In 1924, Leopold Stokowski rightly predicted that the newly established Curtis Institute of Music "will become the most important musical institution of our country, perhaps the world." The Philadelphia Museum of Art is pleased to welcome the Institute's accomplished musicians, ranging from soloists and duos to chamber ensembles, as they present informal concerts in its celebrated galleries. Performances, which will take place on the second Saturday of each month (with the exception of May 6, 2000) from 1:30 to 3:30 p.m., will range from solo violin, cello and harp, to voice and piano, to string or woodwind duos and quartets.
Music in the Galleries will debut on October 9 with violinist Jason DePue in 20th-Century Gallery 169, in happy proximity to Three Musicians, Picasso's 1921 masterpiece. Mr. DePue, who is now 21 and has been studying violin since age 5, made his solo debut at Bowling Green State University in 1976. Since then, he has appeared as a soloist with the Cleveland Philharmonic Orchestra, Columbus Symphony Orchestra, Springfield Symphony Orchestra, and the Toledo Symphony, among others. He has won numerous competitions, and was a finalist in the International Stulberg String Competition. Upon entering the Curtis Institute in 1995, Jason studied with renowned violinist Aaron Rosand, and continues his studies with Rafael Druian, former concertmaster of the Cleveland Orchestra and the New York Philharmonic. Jason holds the Blank, Rome, Comisky and McCauley Fellowship at Curtis, where all students receive full-tuition scholarships awarded solely on the basis of merit.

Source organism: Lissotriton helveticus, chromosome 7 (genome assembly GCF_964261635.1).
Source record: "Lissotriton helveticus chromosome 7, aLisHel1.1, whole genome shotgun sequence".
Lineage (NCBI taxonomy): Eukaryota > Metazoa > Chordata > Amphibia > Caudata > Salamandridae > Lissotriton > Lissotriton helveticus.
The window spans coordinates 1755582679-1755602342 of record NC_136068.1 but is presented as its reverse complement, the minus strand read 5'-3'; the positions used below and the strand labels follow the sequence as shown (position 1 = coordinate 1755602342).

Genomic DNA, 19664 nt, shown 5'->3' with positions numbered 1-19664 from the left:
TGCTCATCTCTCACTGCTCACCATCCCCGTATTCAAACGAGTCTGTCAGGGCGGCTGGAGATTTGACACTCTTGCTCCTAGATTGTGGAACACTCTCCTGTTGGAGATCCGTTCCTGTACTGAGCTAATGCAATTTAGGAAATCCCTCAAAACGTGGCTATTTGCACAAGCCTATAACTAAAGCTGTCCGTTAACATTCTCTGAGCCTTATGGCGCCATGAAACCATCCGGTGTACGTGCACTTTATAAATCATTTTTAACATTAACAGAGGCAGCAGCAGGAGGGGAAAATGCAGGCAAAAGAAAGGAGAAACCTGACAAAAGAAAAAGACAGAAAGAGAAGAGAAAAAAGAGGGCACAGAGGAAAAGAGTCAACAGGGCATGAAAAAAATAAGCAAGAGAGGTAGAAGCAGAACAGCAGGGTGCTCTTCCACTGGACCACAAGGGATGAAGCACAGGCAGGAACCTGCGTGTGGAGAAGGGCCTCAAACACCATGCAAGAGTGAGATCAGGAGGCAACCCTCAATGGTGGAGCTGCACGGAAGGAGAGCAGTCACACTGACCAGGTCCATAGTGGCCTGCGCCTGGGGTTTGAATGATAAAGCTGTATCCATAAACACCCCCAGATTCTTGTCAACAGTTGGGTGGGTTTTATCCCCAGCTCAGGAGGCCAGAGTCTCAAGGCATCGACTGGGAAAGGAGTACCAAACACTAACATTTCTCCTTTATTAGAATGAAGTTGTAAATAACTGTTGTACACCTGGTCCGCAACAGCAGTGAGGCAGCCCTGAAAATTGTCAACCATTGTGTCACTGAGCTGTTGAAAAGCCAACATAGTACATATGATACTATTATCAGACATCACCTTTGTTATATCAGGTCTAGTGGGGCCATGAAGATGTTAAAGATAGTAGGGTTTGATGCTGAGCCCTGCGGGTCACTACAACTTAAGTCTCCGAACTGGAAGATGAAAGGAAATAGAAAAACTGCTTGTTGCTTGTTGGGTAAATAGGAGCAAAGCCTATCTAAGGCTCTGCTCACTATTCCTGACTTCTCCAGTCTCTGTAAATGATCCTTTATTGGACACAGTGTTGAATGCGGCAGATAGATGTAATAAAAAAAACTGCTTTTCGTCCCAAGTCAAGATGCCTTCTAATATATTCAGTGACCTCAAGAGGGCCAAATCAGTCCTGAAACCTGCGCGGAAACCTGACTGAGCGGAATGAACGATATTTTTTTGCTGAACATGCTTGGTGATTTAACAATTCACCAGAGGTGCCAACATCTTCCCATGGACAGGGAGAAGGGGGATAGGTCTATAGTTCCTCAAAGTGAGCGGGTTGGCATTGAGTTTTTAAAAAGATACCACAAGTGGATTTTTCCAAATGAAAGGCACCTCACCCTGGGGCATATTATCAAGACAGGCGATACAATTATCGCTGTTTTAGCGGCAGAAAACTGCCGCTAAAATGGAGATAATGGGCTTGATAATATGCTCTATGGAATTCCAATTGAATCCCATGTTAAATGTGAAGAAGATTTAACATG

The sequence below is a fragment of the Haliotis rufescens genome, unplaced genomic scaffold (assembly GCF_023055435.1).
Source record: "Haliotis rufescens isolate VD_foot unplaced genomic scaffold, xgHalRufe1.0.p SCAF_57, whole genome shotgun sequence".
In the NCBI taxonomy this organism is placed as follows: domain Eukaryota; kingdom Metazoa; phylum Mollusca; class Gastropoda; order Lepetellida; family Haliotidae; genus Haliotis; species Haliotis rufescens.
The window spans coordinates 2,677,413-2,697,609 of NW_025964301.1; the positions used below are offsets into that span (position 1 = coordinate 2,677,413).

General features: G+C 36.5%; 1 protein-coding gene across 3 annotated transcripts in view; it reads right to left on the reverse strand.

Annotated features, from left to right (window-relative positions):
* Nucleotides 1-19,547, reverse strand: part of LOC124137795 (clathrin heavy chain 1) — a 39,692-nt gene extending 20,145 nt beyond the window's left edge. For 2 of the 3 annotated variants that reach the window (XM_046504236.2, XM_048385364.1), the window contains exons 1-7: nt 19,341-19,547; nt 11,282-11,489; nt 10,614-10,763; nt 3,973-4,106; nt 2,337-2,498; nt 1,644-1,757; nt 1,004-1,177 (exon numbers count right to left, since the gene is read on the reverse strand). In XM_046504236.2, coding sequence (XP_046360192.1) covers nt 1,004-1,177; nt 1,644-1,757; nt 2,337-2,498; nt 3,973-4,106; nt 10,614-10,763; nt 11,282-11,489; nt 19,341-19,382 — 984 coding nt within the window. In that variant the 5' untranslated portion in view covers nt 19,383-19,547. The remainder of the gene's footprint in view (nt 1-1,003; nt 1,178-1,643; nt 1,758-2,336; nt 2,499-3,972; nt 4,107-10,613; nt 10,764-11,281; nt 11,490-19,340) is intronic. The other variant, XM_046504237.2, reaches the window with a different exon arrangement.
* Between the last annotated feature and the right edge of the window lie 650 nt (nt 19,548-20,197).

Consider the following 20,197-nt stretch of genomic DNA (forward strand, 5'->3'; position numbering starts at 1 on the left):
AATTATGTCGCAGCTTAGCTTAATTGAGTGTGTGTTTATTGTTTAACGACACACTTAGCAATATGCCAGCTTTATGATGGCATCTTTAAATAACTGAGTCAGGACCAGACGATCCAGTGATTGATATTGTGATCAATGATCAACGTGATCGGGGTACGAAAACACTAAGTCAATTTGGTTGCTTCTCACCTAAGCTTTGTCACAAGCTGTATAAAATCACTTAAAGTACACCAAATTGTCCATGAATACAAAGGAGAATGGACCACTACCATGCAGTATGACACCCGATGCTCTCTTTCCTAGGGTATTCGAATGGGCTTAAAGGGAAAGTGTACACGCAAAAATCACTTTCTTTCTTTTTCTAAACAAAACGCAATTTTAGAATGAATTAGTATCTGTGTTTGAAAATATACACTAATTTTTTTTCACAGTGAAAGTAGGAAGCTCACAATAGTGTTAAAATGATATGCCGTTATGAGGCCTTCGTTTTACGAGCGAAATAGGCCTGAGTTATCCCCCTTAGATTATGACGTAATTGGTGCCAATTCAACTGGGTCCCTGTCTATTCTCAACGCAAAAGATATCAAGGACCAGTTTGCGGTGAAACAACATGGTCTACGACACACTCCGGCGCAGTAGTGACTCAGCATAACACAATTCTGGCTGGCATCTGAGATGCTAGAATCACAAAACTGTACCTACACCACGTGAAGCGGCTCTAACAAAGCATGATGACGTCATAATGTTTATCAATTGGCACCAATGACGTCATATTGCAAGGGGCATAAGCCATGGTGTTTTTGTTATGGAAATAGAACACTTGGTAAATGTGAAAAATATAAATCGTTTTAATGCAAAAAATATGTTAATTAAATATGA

Music in the Galleries will continue with performances on November 13 and December 11, 1999, and January 9, February 12, March 11, April 8, and May 6, 2000 (program details to be announced).
The Curtis Institute of Music was founded in 1924 to train exceptionally gifted young musicians for performing careers on the highest professional level. Currently, 166 students from the United States and 21 countries throughout the world study with the school's 87-member faculty. The Curtis Institute has produced, proportionately, the largest body of notable performing musicians of any conservatory. Alumni include Samuel Barber, Leonard Bernstein, Jorge Bolet, Lukas Foss, Richard Goode, Gary Graffman, Lynn Harrell, Eugene Istomin, Jaime Laredo, Gian Carlo Menotti, Anna Moffo, George Rochberg, Ned Rorem, Peter Serkin and Benita Valente.
Music in the Galleries is sponsored by The John J. Medveckis Foundation.